Sega 'looking to improve Sonic strategy,' reducing supply of older Sonic games

There are stories emanating from the mysterious coalition known simply as "Europe" that Sega -- responsible for some of your dearest childhood memories and, maybe, your first heartbreak -- is busy "delisting" less-than-stellar Sonic the Hedgehog titles from European retailers. Jurgen Post, Sega SVP of EMEA (that's Europe, the Middle East and Africa), told MCV, "Any Sonic game with an average Metacritic has been de-listed," continuing, "We have to do this and increase the value of the brand. This will be very important when more big Sonic releases arrive in the future."

While that certainly sounds ominous, we asked Alan Pritchard – newly instated veep of sales and marketing for Sega US and the man who held Mr. Post's spot until just a couple month's ago – to clarify what it means for Europe, for Sonic and (jingoism be damned!) for North America.

"I think perhaps Jurgen's comments have somewhat been taken out of context," Pritchard told Joystiq. "It's not quite as drastic as what Disney do for example. They bring out Lion King and all of a sudden there's a cut-off date, and you can't buy Lion King for another six months. It's not quite as drastic as turning the tap off completely. We want consumers and retailers to defocus from the back catalog, the older titles and focus more on the new-release titles."

That reference to Disney is no mistake -- the House of Mouse has been a well-rewarded steward of some of the world's most cherished brands, and Sega accepts that it could (and should!) be doing a better job with Sonic. "If Sonic were a Disney franchise or Sonic was a Nintendo franchise, how would they treat Sonic?" Pritchard asked. "Sonic, at the end of the day, is 20-years-old next year. Sonic is our crown jewel." Part of the effort to "defocus" from the back catalog -- specifically those games that underperformed, at least where Metacritic is concerned -- is to present that crown jewel in the best possible light.

"We've probably been guilty of bringing too many Sonic games to market too quickly," Pritchard admitted. "Certainly if you look at Nintendo as a comparison, they have been a little bit more strategic with the way they bring their Mario titles to market. If you look at 2006 to 2008, there were a number of Sonic titles coming to market on various platforms with very little time in-between." That date range is fairly specific in the chronology of Sonic titles over the last 20 years, and, "If you look at all of the Sonic releases over the last four or five years, there's a real mixed bag out there," we were told. "There are some 70s; there are some 60s; there are some 50s. We are upping the bar in terms of internal focus, investment, resource; and we plan to target 80-percent-plus."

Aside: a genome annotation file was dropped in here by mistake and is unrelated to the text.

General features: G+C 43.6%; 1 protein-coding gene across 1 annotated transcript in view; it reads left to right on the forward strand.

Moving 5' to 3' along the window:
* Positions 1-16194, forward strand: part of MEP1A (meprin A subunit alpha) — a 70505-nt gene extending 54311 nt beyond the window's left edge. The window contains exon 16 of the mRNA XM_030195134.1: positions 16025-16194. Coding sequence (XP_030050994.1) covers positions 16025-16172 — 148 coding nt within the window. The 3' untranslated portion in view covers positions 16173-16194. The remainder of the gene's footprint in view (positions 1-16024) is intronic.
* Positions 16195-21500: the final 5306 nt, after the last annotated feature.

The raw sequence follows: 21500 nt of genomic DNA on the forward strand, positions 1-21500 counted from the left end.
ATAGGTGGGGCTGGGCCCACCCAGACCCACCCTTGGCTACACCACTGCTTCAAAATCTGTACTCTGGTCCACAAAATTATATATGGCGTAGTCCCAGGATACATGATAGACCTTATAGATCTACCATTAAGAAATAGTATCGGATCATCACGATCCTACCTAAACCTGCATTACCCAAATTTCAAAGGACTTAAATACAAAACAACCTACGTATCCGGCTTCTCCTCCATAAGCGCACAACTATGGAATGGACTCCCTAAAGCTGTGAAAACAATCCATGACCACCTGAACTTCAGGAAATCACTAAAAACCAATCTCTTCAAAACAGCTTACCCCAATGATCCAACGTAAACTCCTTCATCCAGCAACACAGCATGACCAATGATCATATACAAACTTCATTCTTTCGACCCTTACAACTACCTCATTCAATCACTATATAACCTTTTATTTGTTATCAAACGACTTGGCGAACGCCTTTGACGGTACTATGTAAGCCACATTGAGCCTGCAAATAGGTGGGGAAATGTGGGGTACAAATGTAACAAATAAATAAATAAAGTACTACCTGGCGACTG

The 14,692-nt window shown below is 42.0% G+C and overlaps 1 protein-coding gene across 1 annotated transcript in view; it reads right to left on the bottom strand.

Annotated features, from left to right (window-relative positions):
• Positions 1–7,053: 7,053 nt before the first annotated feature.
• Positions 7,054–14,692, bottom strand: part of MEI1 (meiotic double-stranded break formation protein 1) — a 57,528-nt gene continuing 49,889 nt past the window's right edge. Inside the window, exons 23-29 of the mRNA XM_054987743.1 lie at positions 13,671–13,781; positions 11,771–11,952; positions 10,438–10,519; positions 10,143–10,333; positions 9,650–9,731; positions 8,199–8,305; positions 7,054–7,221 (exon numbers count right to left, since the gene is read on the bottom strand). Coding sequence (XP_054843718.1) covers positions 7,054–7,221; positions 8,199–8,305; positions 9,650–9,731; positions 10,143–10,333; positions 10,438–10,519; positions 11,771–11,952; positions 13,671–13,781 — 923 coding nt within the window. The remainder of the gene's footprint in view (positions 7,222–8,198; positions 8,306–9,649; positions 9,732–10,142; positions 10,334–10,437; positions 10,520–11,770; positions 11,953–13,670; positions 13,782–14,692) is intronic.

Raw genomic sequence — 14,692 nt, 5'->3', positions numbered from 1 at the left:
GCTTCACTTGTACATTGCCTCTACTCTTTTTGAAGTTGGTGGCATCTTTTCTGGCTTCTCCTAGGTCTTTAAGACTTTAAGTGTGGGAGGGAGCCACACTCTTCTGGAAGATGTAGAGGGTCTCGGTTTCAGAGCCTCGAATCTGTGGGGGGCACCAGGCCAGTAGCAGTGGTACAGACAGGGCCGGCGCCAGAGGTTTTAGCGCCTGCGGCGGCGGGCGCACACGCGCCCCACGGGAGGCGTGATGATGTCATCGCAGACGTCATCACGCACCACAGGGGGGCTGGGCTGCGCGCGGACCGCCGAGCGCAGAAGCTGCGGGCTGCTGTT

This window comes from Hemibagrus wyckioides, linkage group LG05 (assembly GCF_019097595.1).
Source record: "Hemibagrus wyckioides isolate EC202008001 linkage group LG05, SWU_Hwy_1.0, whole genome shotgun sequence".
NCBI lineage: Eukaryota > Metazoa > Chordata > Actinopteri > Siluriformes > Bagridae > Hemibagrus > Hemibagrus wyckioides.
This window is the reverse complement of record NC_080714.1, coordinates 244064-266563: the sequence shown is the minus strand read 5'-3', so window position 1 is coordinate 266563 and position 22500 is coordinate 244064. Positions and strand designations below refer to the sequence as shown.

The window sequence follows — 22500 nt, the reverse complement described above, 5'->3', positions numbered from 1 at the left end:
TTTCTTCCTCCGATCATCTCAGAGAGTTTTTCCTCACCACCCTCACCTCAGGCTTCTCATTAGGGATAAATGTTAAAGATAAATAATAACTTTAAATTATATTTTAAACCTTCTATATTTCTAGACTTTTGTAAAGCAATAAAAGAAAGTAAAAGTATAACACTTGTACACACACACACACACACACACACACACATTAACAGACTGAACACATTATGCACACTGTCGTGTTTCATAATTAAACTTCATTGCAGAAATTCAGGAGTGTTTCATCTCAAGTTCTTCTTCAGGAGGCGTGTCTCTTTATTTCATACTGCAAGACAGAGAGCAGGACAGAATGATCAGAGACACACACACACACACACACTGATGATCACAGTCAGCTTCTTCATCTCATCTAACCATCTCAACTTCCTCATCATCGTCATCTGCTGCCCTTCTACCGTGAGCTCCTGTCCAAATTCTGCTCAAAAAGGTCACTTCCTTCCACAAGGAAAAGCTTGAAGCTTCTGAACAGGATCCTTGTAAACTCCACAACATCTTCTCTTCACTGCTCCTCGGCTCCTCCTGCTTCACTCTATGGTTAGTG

Sonic Unleashed (2008)

It's no mystery as to which Sonic titles Pritchard is referring to: 2006's "next-gen" Sonic the Hedgehog title received a Metacritic average of 46 and 43 on Xbox 360 and PS3, respectively; 2008's Sonic Unleashed scored an average of 60 and 54 on the same platforms; and 2007's Wii-exclusive Sonic and the Secret Rings and its 2009 followup Sonic and the Black Knight scored a 69 and 54, respectively.

"We've probably been guilty of bringing too many Sonic games to market too quickly." - Alan Pritchard, Sega

"A Sonic game can sell if it's a 60-percent Metacritic game, that's not an issue," Pritchard said. "But is that really what the consumer wants? Is that what we should be doing as a publisher and a developer? We should be bringing much higher quality products to market to deliver a better experience for the consumer." To that end, Pritchard reiterated that Sega will "strive for 80-percent-plus Metacritic" scores on all games it develops; however, he also acknowledged that "casual games and existing franchises probably trend slightly lower in Metacritic scores than more core franchises or new IPs."

And that focus on quality going forward is why Sega is looking to "defocus" and, yes, "delist" Sonic games at retail. But what does that even mean? Will Sonic games be rounded up and sent to a landfill in New Mexico? When pressed for specifics, it became clear this wasn't as simple as it sounds. "It's a fairly general statement that we've made. It'll be tailored to each individual country, and it'll be tailored by retailer. And we'll just approach it on a case-by-case example." What are some of the examples of how this might look at your local retailer? "Rather than flooding the market with $15 or $20 products at the time when you're bringing out a $50 dollar game, it's just reducing the quantity, making sure those older titles are in a different part of the store," Pritchard said.

Sonic the Hedgehog 4: Episode 1

With a bevy of Sonic titles debuting this year, including this week's digital-only Sonic the Hedgehog 4: Episode 1, the Wii and DS bound Sonic Colors and the Kinect-enabled Sonic Free Riders, it's clear that Sega isn't interested in slowing down the pace of speedy blue hedgehog-brand titles. And Pritchard tells us that we can expect more soon. "The early part of next calendar year, we have two very exciting, huge announcements to make. I'd love to be able to tell you more about them now but I can't. That's further evidence of how we're looking to improve and enhance our Sonic strategy."

With a delisting policy that's dictated by perceived quality -- as filtered through the complicated prism of Metacritic – and not sales, it seems that Sega has its corporate heart in the right place. The real test, however, isn't whether Sega can "defocus" consumers from the lower-quality (and yes, cheaper) Sonic titles; it's whether these newer Sonic releases do the hard work of restoring the beloved mascot to a symbol of quality and not a vestige of failure.

This article was originally published on Joystiq.